Beneficiaries: More than 18 lakh students are expected to be direct beneficiaries of the scheme. Further, the impact will be generated through the mentoring and handholding of the schools in the vicinity of PM SHRI schools.

Explained | The mandatory requirements for packaged commodities

Source: The post is based on the article “Explained | The mandatory requirements for packaged commodities” published in The Hindu on 8th September 2022.

What is the News?

The Department of Consumer Affairs Legal Metrology Division has notified a draft amendment to the Legal Metrology (Packaged Commodities) Rules 2011.

What is Legal Metrology?

Legal Metrology is defined as the legal requirements that are required to be fulfilled for governance over the utilization of standard weights and for any source of instruments that are utilized for the purpose of measurements.

Note: The establishment of standards of weight and measure is included in Union List (entry 50).

– Enforcement of laws with respect to weights and measures (legal metrology) is mentioned in the Concurrent list (entry 33A).

What are the mandatory provisions under Legal Metrology (Packaged Commodities) Rules 2011?

Declarations: The rules aim to ensure a number of declarations, such as: 1) The name and address of the manufacturer or packer or importer, 2) The country of origin, 3) The common or generic name of the commodity, 4) The net quantity, 5) The month and year of manufacture among others.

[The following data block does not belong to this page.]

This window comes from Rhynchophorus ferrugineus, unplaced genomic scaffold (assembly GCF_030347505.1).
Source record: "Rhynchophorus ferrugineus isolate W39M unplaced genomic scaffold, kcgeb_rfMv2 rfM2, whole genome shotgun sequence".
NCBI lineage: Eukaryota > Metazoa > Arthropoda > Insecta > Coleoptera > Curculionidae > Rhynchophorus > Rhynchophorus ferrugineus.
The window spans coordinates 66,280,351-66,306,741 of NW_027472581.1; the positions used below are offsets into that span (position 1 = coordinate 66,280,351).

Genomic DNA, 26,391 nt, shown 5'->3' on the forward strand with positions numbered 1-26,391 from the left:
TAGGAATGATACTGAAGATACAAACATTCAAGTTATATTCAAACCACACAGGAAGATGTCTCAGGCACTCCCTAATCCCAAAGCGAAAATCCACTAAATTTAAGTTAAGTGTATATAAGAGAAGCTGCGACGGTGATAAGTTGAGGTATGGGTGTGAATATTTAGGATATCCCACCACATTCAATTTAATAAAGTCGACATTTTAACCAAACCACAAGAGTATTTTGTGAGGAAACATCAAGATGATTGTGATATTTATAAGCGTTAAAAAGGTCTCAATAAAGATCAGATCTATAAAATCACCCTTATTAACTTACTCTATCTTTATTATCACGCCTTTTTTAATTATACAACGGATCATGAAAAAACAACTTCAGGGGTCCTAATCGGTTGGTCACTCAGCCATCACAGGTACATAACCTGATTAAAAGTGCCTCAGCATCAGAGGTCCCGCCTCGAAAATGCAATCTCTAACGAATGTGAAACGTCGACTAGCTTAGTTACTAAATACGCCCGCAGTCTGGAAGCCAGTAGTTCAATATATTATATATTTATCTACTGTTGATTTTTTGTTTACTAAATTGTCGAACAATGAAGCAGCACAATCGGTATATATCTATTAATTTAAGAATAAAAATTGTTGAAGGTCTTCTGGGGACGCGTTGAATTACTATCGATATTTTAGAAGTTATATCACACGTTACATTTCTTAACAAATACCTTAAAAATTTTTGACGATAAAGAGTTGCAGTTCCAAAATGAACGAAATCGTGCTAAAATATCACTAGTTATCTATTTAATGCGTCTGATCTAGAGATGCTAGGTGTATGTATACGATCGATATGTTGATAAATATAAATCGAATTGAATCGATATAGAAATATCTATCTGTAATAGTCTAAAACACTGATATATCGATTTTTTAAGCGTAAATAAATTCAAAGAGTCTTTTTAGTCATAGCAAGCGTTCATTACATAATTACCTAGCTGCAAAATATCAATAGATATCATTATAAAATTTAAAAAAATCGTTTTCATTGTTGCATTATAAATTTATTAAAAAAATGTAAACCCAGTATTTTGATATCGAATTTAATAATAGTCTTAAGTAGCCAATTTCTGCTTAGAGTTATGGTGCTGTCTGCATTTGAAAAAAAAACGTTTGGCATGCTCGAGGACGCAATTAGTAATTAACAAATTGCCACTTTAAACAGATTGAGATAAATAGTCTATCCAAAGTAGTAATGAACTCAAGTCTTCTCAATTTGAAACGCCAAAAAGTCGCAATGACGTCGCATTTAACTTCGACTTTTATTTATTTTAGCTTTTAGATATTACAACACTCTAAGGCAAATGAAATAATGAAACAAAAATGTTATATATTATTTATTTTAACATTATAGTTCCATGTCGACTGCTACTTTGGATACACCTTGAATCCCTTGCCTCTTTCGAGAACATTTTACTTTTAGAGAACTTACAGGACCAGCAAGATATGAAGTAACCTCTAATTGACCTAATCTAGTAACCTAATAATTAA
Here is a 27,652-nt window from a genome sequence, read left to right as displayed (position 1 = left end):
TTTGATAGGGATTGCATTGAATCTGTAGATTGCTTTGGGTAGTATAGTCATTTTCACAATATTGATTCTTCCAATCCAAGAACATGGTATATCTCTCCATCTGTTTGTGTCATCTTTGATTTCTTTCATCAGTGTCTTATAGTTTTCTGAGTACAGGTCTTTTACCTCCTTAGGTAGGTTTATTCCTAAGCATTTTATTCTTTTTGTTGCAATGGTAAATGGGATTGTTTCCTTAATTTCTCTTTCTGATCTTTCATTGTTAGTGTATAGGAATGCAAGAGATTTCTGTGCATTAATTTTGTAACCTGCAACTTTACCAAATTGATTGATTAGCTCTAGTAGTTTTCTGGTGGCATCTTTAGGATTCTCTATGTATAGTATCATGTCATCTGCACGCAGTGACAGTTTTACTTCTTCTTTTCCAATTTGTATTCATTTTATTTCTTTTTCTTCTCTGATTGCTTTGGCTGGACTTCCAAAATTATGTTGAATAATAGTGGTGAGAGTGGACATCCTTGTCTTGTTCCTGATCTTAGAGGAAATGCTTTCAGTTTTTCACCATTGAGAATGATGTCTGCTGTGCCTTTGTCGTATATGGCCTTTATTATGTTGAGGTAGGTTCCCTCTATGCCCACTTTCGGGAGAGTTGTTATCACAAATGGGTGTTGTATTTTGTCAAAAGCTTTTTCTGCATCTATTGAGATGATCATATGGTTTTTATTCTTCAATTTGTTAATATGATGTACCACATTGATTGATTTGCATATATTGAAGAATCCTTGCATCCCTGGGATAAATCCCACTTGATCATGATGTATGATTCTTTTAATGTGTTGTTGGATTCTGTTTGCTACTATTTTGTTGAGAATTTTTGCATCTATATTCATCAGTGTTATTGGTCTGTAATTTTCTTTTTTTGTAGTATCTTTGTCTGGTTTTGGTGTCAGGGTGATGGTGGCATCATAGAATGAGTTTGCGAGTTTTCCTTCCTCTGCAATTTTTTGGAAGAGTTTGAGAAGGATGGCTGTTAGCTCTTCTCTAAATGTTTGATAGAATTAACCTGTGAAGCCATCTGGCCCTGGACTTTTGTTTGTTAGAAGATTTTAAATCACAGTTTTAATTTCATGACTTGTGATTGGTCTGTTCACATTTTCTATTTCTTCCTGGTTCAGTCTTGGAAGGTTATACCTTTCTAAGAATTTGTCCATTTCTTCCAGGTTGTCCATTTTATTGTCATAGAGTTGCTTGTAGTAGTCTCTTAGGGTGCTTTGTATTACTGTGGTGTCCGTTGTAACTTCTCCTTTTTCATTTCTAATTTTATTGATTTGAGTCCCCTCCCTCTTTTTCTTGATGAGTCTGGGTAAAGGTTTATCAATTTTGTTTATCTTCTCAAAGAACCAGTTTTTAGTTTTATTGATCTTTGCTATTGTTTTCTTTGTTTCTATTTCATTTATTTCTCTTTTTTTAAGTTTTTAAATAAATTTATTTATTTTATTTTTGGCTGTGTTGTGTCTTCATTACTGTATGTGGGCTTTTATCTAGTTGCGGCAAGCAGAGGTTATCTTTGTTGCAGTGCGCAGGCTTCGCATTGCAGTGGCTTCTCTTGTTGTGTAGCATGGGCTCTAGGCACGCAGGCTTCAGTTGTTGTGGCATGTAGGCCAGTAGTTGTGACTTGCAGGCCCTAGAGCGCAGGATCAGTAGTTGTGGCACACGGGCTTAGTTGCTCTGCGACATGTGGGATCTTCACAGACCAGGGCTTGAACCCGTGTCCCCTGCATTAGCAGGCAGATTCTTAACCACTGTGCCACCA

All the information should be grouped together and given in one place. The declaration on the package must be legible and prominent.

If there is more than one major product, the name or number of each product shall be mentioned on the package. However, this is not applicable to mechanical or electrical commodities.

What are the proposed amendments?

Currently, manufacturers list the ingredients and nutritional information only on the back of the packaging. According to the draft notification, at least two prime components should be declared on the package’s front side along with the brand name.

Packages displaying key constituents must display a percentage of the content used to make the product, known as the unique selling proposition (USP).